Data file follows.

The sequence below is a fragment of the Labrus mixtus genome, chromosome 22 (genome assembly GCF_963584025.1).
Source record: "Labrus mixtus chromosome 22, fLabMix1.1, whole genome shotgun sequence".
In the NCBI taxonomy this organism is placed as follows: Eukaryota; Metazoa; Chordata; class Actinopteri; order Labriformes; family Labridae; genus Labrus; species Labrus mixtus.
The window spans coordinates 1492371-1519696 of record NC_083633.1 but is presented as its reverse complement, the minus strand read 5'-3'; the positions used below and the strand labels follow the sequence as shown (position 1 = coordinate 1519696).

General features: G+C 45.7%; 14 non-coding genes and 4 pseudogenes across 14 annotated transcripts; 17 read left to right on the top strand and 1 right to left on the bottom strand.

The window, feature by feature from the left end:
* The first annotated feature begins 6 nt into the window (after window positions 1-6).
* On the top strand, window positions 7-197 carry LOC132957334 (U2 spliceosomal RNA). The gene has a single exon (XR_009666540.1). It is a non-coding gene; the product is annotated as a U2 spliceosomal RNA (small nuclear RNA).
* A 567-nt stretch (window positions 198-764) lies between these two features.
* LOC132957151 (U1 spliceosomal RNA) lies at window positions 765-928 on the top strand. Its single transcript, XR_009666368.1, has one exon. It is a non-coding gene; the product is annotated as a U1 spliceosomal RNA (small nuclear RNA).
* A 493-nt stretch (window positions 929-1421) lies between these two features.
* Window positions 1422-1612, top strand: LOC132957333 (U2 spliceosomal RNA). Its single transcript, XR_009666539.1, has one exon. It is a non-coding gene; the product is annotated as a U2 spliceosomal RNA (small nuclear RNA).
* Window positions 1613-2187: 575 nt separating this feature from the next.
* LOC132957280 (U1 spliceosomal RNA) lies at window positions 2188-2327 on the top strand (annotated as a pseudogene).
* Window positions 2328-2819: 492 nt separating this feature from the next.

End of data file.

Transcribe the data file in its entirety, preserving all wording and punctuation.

The sequence below is a fragment of the Labrus mixtus genome, chromosome 22 (genome assembly GCF_963584025.1).
Source record: "Labrus mixtus chromosome 22, fLabMix1.1, whole genome shotgun sequence".
In the NCBI taxonomy this organism is placed as follows: Eukaryota; Metazoa; Chordata; class Actinopteri; order Labriformes; family Labridae; genus Labrus; species Labrus mixtus.
The window spans coordinates 1492371-1519696 of record NC_083633.1 but is presented as its reverse complement, the minus strand read 5'-3'; the positions used below and the strand labels follow the sequence as shown (position 1 = coordinate 1519696).

General features: G+C 45.7%; 14 non-coding genes and 4 pseudogenes across 14 annotated transcripts; 17 read left to right on the top strand and 1 right to left on the bottom strand.

The window, feature by feature from the left end:
* The first annotated feature begins 6 nt into the window (after window positions 1-6).
* On the top strand, window positions 7-197 carry LOC132957334 (U2 spliceosomal RNA). The gene has a single exon (XR_009666540.1). It is a non-coding gene; the product is annotated as a U2 spliceosomal RNA (small nuclear RNA).
* A 567-nt stretch (window positions 198-764) lies between these two features.
* LOC132957151 (U1 spliceosomal RNA) lies at window positions 765-928 on the top strand. Its single transcript, XR_009666368.1, has one exon. It is a non-coding gene; the product is annotated as a U1 spliceosomal RNA (small nuclear RNA).
* A 493-nt stretch (window positions 929-1421) lies between these two features.
* Window positions 1422-1612, top strand: LOC132957333 (U2 spliceosomal RNA). Its single transcript, XR_009666539.1, has one exon. It is a non-coding gene; the product is annotated as a U2 spliceosomal RNA (small nuclear RNA).
* Window positions 1613-2187: 575 nt separating this feature from the next.
* LOC132957280 (U1 spliceosomal RNA) lies at window positions 2188-2327 on the top strand (annotated as a pseudogene).
* Window positions 2328-2819: 492 nt separating this feature from the next.